Is it not? says I. She goes out to the Mediterranean to visit her husband – indeed, I daresay she would go sail with him was it not that she feels the responsibilities of the fine property he inherit’d.
What an admirable woman she must be, says Lady D-.
Why, says I, I confide that she will be present at my drawing-room meeting, and attends my soirées. I would be entire delight’d to make an introduction.
Lady D- goes on to say that in the autumn they purpose opening up P- House and residing in Town – that is, she says, Lord D- and myself, and also my sister, so that we may give her a little society – she gives a little sigh, which I suppose to be that of a well-marry’d sister who observes that her sister does not take and wishes to promote her interest but is not in full confidence over the matter.
Indeed, says I, is she of a musickal inclination Lady J- holds the finest, very select, private musicales. 'Twould be a pleasure to ensure she is sent a card – and you too, do you care to attend.
Oh, that would be quite the most agreeable thing! she exclaims. For we have not been much in Town Society.
When I go up to my chamber, I mention to Docket the matter of Mrs D- K- and whether she has yet sound’d out any intelligence from her lady’s maid.
Docket says that they arriv’d exceeding late and her maid was thus not at the fine tea-drinking there was: but she will go about the matter.
I add that there will be a ride in the park in the morn, so is my riding-habit not yet furbisht up, I shall need it then.
Docket sniffs and says she was in consideration that there might be riding and Sophy has already been at the matter.
So in the morn I go out to the stables – for it has been given out that Lord P- is able to mount those that do not bring their own horses – and Ajax leads me up a fine bay horse, that he communicates to me with nods and winks &C is an excellent quiet creature that will give me no trouble, that he has saddl’d and bridl’d himself.
Sure 'tis not my lovely Jezzie-girl, but when I mount I find he sits placid under me and does not twitch or fuss.
What, says Lord P-, you ride Trantum? Should have thought you would have pickt out a more spirit’d steed. (Sure I now have an entire false reputation as a dashing horsewoman.)
Why, says I, for a quiet morning ride over country I do not know, I prefer something that will not of sudden take off with me and perchance catch its foot in a rabbit-hole. And does one ride in company, I confide that good manners are a thing most desirable (for Mrs D- K-‘s horse swishes its tail, sidles, and offers to bite does any come close – 'tis an entirely fitting mount for that b---h).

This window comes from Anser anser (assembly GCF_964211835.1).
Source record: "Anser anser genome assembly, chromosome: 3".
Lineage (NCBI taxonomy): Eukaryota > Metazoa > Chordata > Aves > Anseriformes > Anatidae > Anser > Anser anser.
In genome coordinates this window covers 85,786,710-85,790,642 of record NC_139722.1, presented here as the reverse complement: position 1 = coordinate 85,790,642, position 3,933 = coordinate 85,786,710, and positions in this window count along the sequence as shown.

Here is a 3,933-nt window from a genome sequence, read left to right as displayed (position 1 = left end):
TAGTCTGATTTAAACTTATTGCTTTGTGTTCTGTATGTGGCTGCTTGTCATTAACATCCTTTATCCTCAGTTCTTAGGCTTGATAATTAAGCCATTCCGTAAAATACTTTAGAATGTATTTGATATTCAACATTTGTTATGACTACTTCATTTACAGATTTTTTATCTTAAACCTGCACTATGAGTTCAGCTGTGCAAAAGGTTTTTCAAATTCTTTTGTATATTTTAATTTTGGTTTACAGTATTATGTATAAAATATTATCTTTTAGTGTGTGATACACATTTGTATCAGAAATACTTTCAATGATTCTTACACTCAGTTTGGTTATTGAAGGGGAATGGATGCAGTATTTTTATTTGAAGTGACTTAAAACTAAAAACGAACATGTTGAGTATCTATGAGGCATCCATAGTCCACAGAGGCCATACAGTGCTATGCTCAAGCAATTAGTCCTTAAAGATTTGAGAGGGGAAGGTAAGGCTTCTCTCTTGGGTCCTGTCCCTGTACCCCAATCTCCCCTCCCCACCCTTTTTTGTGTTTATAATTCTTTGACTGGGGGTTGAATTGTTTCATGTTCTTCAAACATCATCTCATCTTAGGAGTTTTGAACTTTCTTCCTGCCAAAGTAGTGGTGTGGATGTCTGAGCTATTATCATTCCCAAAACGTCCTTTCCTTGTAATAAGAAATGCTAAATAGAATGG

Sure you are right, he says. As we ride off he goes on to say he hears that this property that Lady J- has marry’d into has some very fine dairy-cattle, and would very much like to convoke with her upon the subject.
She is now on her way – may even be there by now – to the Mediterranean to join her husband, but purposes to return in a few months.
Fine woman, says Lord P-, most excellent understanding of cows as one seldom finds, and a prime hand at dairying.
Alas, says I, I know very little about the bovine race but for those one may see in Hyde Park.
This sets Lord P- off on quite a diatribe concerning the failings of Town cows, the poor conditions they are kept in, the badness of the milk, &C.
He then minds that he should be doing the polite with other members of the company and trots off.
Comes up Sir H- Z- by my side. O, says I, Lady Z- does not ride the morn?
He replies that she sent her woman to say she was feeling a little indispos’d, so would stay in bed a little. Womanly troubles, eh? he goes on, in the tones of one who minds that this is a phrase much us’d by husbands.
Oho, thinks I, sure there are other womanly troubles that render one reluctant to rise of a morning, but I wonder - ? When a lady has an ardent young Neapolitan nobleman as a lover, it gives me to speculate.
On our return I go visit Lady Z- with my smelling-bottle. That is very kind, she says, but indeed, 'twas a passing qualmishness.
I confide that she is unlike to say more indoors and with servants about.